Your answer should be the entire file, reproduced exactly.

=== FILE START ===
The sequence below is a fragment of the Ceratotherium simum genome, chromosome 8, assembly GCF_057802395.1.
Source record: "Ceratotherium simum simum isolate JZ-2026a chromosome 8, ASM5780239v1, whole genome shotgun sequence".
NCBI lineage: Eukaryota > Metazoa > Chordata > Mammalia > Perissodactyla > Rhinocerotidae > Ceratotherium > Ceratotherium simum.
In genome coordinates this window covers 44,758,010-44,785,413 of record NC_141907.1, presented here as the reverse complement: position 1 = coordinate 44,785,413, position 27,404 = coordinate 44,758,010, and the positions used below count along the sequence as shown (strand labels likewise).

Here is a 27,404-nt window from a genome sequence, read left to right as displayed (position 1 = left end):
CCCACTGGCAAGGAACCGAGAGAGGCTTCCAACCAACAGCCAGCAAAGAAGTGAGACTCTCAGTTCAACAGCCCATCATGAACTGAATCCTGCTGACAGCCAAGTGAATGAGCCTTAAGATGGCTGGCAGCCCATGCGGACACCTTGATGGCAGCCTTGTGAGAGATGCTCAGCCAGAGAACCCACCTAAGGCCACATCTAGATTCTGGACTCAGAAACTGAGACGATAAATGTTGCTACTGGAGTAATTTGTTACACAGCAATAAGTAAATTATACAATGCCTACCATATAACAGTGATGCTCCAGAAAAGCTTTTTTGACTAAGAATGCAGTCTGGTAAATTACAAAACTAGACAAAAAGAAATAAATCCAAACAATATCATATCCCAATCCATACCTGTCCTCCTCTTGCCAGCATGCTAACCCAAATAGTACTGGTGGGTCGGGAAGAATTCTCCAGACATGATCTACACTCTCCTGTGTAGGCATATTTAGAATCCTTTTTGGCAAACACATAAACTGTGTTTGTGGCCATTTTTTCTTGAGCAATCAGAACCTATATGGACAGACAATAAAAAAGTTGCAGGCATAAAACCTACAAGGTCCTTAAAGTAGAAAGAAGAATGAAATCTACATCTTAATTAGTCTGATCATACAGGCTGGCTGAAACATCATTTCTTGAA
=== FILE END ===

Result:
The sequence below is a fragment of the Ceratotherium simum genome, chromosome 8, assembly GCF_057802395.1.
Source record: "Ceratotherium simum simum isolate JZ-2026a chromosome 8, ASM5780239v1, whole genome shotgun sequence".
NCBI lineage: Eukaryota > Metazoa > Chordata > Mammalia > Perissodactyla > Rhinocerotidae > Ceratotherium > Ceratotherium simum.
In genome coordinates this window covers 44,758,010-44,785,413 of record NC_141907.1, presented here as the reverse complement: position 1 = coordinate 44,785,413, position 27,404 = coordinate 44,758,010, and the positions used below count along the sequence as shown (strand labels likewise).

Here is a 27,404-nt window from a genome sequence, read left to right as displayed (position 1 = left end):
CCCACTGGCAAGGAACCGAGAGAGGCTTCCAACCAACAGCCAGCAAAGAAGTGAGACTCTCAGTTCAACAGCCCATCATGAACTGAATCCTGCTGACAGCCAAGTGAATGAGCCTTAAGATGGCTGGCAGCCCATGCGGACACCTTGATGGCAGCCTTGTGAGAGATGCTCAGCCAGAGAACCCACCTAAGGCCACATCTAGATTCTGGACTCAGAAACTGAGACGATAAATGTTGCTACTGGAGTAATTTGTTACACAGCAATAAGTAAATTATACAATGCCTACCATATAACAGTGATGCTCCAGAAAAGCTTTTTTGACTAAGAATGCAGTCTGGTAAATTACAAAACTAGACAAAAAGAAATAAATCCAAACAATATCATATCCCAATCCATACCTGTCCTCCTCTTGCCAGCATGCTAACCCAAATAGTACTGGTGGGTCGGGAAGAATTCTCCAGACATGATCTACACTCTCCTGTGTAGGCATATTTAGAATCCTTTTTGGCAAACACATAAACTGTGTTTGTGGCCATTTTTTCTTGAGCAATCAGAACCTATATGGACAGACAATAAAAAAGTTGCAGGCATAAAACCTACAAGGTCCTTAAAGTAGAAAGAAGAATGAAATCTACATCTTAATTAGTCTGATCATACAGGCTGGCTGAAACATCATTTCTTGAA